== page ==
Increased restrictions on high-frequency trading (HTF) were favoured by 68% of respondents to the October poll on theTRADEnews.com. But market participants remain divided over how best to regulate HFT.
The imposition of limits on cancels was the most popular measure, with 33% of readers' votes. However, almost as many (31%) thought that no further regulatory action should be taken at all. Some 19% opted for tougher pre-trade risk management, while increased trade reporting was supported by 16% of survey respondents.
Nevertheless, the findings of the survey suggested that an overall majority of respondents favour of some form of action, which comes as little surprise given continued high levels of media attention on low-latency trading strategies and buy-side unease at interacting with HFT flow.
In particular, some market participants may consider that high-frequency traders sending out large numbers of ”immediate-or-cancel' (IOC) orders with no intention of execution gives a false impression of liquidity in the market. Therefore a limit on cancels would seem a logical measure to reduce the dangers such a misleading impression might give.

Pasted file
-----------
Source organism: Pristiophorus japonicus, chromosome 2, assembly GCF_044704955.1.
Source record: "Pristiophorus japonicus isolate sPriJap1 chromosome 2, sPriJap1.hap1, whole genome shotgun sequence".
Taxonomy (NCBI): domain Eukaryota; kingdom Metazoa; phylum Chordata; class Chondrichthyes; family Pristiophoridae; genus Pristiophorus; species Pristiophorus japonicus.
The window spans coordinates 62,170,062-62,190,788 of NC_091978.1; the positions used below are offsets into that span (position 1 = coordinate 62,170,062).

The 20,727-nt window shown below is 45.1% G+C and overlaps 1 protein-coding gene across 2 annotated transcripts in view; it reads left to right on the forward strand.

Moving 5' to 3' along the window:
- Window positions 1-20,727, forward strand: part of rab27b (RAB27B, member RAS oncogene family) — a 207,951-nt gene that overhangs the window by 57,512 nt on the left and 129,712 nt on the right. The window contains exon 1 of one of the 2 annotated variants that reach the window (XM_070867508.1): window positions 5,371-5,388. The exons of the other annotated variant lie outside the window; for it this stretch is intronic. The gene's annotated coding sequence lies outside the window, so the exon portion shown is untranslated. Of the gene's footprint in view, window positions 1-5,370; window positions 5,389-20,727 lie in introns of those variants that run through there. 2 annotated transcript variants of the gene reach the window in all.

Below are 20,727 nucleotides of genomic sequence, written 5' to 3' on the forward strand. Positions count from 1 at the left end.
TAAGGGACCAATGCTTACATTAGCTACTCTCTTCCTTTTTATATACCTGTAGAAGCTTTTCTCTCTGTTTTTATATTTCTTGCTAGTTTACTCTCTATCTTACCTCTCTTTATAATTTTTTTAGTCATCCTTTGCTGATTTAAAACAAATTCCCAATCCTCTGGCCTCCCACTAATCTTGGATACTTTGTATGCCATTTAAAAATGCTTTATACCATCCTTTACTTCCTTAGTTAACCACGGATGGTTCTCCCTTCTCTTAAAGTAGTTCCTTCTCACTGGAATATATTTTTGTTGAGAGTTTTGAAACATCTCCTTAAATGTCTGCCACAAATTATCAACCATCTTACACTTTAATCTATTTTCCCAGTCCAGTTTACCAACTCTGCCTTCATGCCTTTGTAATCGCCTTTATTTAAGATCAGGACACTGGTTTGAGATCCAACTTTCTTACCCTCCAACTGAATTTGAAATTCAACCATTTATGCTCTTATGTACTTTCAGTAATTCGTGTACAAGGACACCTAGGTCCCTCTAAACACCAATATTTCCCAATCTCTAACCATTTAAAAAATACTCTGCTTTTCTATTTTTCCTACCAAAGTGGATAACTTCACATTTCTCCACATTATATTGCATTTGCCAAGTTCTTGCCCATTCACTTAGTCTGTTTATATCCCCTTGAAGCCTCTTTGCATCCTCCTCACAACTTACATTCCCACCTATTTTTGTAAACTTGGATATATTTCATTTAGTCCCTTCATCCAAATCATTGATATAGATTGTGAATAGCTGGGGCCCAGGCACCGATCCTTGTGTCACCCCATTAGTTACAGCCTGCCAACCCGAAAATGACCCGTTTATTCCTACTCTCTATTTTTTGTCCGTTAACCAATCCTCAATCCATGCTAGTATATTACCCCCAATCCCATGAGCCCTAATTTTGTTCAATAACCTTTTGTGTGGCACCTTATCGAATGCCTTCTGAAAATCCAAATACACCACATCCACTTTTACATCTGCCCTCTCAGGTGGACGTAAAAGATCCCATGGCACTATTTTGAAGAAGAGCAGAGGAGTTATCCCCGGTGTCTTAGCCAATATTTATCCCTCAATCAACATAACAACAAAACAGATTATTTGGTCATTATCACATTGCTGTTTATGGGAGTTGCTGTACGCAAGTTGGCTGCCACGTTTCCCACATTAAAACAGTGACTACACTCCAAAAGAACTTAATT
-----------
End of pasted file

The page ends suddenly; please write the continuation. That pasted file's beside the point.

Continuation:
In addition, sometimes IOCs can be used in ways that are ethically questionable. Practices such as ”quote stuffing', a method whereby a trader places very large numbers of quotes in a short space of time, forcing the IT systems of other market participants to slow down as they process the quotes, have brought low-latency trading under further scrutiny.
However, some respondents to the poll noted that limitations on cancels may do more harm than good, suggesting that liquidity and transparency would be reduced as the new rules deter market makers from testing displayed prices. Moreover, the orders are not necessarily cancelled in order to deceive the market in any case. Many HFT strategies work by placing large numbers of orders and profiting from tiny price movements, so high levels of cancellation are necessary to manage the attendant risk.
Meanwhile, US regulator the Securities and Exchange Commission (SEC) proposed in January 2010 a set of new rules to ensure that broker-dealers provide adequate risk management systems for orders executed in their name. The SEC also proposes that naked access – in which the client order is routed via the broker's infrastructure without any controls – be banned. HFT firms are not alone in routing their orders in this way, but tend to bear the brunt of scrutiny due to the greater perceived risk their large volume, high-speed trading characteristics.
The SEC is also considering the imposition of a large trader reporting system and consolidated audit trail to provide a clearer understanding of market events for analysis.